‘We have to be the example': Fire service leaders promote diversity, inclusion in new video
The video is the first in a series of fire service training resources focused on the impact of diversity and inclusion on behavioral health
“The American fire service is the least diverse publicly funded service in this country, and has been for years,” says Fire Chief (ret.) I. David Daniels of the Fulton County (Georgia) Fire Department. “We are more diverse today than we were yesterday, but we should be more diverse tomorrow than we are today. Don’t just talk about it; be about it.”
Fire service leaders are speaking out about diversity and inclusion in the fire service in a powerful new video.
The Center for Fire, Rescue & EMS Health Research developed the video for “United in Service,” a collaborative training initiative focused on diversity and inclusion in the fire service. The video is the first in a series of resources for firefighters and fire departments to increase awareness of the importance of inclusion issues.
Among the many fire service leaders who speak up in the video are Tonya Hoover, U.S. Fire Administration deputy fire administrator; Deputy Chief Billy Goldfeder of the Loveland-Symmes (Ohio) Fire Department; Captain Angie Hughes, president of Women in Fire; and Ron Siarnicki, director of the National Fallen Firefighters Foundation (NFFF).
Researchers at the Center for Fire, Rescue & EMS Health Research partnered with Cultural Bridges to Justice, a fire service-run organization focused on diversity and inclusion, to develop the United in Service training – a series of trainings designed for and by the fire service to highlight the research behind these important topics, education on what the topics mean, and practical steps to make departments better able to respond to an evolving workforce.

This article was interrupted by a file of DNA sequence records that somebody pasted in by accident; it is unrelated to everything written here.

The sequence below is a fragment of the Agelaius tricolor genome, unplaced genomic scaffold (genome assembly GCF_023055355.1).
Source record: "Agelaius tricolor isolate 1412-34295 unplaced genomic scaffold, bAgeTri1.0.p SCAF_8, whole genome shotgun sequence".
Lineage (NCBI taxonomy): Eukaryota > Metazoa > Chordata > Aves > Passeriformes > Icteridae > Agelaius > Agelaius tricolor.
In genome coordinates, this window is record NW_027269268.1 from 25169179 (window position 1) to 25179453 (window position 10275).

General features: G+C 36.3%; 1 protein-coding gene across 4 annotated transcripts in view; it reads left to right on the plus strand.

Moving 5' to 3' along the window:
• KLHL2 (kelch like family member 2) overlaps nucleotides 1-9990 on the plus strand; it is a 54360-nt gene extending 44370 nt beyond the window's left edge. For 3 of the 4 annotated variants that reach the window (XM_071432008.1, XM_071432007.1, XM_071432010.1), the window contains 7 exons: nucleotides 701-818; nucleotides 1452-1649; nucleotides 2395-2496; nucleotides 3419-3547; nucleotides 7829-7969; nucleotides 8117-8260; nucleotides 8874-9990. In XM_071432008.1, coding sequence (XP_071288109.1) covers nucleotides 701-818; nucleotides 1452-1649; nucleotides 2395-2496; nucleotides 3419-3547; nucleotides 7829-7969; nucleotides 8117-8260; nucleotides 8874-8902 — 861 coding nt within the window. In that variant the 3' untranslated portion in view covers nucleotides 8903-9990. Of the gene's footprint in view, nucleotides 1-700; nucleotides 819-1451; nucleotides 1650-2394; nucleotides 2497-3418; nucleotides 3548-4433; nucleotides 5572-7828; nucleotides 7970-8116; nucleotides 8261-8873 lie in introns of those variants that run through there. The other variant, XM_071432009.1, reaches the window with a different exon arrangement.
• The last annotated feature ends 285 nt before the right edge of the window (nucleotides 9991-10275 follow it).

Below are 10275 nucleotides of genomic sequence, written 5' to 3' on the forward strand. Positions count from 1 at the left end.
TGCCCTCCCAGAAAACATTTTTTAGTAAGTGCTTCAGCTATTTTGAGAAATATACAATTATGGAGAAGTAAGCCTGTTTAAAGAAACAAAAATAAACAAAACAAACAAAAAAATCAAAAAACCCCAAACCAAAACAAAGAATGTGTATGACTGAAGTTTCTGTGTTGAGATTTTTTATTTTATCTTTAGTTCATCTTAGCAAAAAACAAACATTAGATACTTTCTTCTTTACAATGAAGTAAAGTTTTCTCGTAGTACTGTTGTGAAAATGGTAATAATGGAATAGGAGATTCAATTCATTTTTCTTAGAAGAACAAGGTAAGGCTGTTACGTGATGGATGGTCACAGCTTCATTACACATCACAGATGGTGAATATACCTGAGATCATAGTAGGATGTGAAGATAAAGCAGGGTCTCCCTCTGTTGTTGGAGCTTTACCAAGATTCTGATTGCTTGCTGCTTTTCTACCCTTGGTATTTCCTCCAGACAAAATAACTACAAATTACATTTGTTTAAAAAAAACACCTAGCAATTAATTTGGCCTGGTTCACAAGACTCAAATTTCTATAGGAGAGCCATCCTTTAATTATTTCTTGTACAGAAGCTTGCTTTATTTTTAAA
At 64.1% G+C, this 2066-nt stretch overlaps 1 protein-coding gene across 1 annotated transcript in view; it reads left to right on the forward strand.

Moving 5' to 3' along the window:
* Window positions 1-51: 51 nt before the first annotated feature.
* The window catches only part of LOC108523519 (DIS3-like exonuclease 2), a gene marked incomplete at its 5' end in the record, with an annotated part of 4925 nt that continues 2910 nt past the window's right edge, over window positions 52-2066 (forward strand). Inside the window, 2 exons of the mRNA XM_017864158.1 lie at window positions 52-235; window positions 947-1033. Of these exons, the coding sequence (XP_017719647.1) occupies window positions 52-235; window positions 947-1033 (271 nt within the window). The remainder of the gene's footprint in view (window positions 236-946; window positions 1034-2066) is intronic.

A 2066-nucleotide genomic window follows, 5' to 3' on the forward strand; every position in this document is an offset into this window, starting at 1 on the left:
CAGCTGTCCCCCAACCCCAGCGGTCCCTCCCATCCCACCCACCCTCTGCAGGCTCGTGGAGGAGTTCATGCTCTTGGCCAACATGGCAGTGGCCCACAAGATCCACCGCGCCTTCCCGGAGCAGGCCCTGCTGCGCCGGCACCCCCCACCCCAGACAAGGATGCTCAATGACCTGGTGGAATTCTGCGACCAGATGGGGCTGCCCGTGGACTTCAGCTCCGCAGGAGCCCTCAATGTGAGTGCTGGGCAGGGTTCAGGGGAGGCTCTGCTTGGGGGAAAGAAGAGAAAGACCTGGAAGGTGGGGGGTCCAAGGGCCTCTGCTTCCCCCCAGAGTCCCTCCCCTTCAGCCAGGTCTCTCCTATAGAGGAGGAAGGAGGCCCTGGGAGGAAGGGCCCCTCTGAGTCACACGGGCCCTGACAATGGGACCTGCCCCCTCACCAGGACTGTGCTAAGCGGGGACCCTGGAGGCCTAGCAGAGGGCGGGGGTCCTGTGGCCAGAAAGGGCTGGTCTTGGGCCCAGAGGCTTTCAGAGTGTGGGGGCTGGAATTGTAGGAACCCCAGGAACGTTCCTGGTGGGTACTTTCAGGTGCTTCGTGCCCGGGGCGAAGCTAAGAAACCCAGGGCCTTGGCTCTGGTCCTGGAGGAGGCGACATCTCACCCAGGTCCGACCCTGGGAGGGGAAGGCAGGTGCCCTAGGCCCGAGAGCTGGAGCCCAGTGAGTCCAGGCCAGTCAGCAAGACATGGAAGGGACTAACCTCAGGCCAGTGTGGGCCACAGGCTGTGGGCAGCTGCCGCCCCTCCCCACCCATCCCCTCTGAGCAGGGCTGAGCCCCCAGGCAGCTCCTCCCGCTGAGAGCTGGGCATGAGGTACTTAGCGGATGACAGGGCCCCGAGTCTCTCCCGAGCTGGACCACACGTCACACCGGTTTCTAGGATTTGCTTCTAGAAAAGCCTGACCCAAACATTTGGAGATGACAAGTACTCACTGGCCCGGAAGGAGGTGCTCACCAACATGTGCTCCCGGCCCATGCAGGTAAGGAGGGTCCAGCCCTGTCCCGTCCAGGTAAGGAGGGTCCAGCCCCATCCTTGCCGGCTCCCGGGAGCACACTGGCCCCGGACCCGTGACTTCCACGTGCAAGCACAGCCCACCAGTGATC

Sara A. Jahnke, Ph.D. – director and senior scientist with the Center for Fire, Rescue & EMS Health Research, and a FireRescue1 columnist – explains that the video was funded by an Assistance to Firefighters Grant (AFG) program Research and Development grant focused on female firefighters. The research found that one of the most significant impacts on firefighters’ mental health was experiences of discrimination and harassment.
“Firefighters tend to be a very resilient group,” Jahnke says. “Data from our study and others focused on behavioral health suggest that key drivers of fire service resilience are the relationships and support fostered around the kitchen table and through the informal support firefighters give each other. Those relationships are key to reducing behavioral health risks and work perfectly to foster resilience.”
Jahnke explains that findings from the study indicated that when that relationship is undermined and firefighters are excluded from the protective effect of those kitchen table types of relationships and conversations, they suffer both mentally and physically.
“Imagine feeling that oddness because people are intentionally not making you welcome. That’s ridiculous,” Goldfeder says in the video.
The study findings highlighted the need for improving acceptance and support of inclusion and diversity in the fire service as a way of improving behavioral and physical health for all firefighters.
Chief Toni Washington of the Decatur (Georgia) Fire Department also shares: “We have to be the example for others to follow. We’ve done enough talks. Now we need to put actions behind our words.”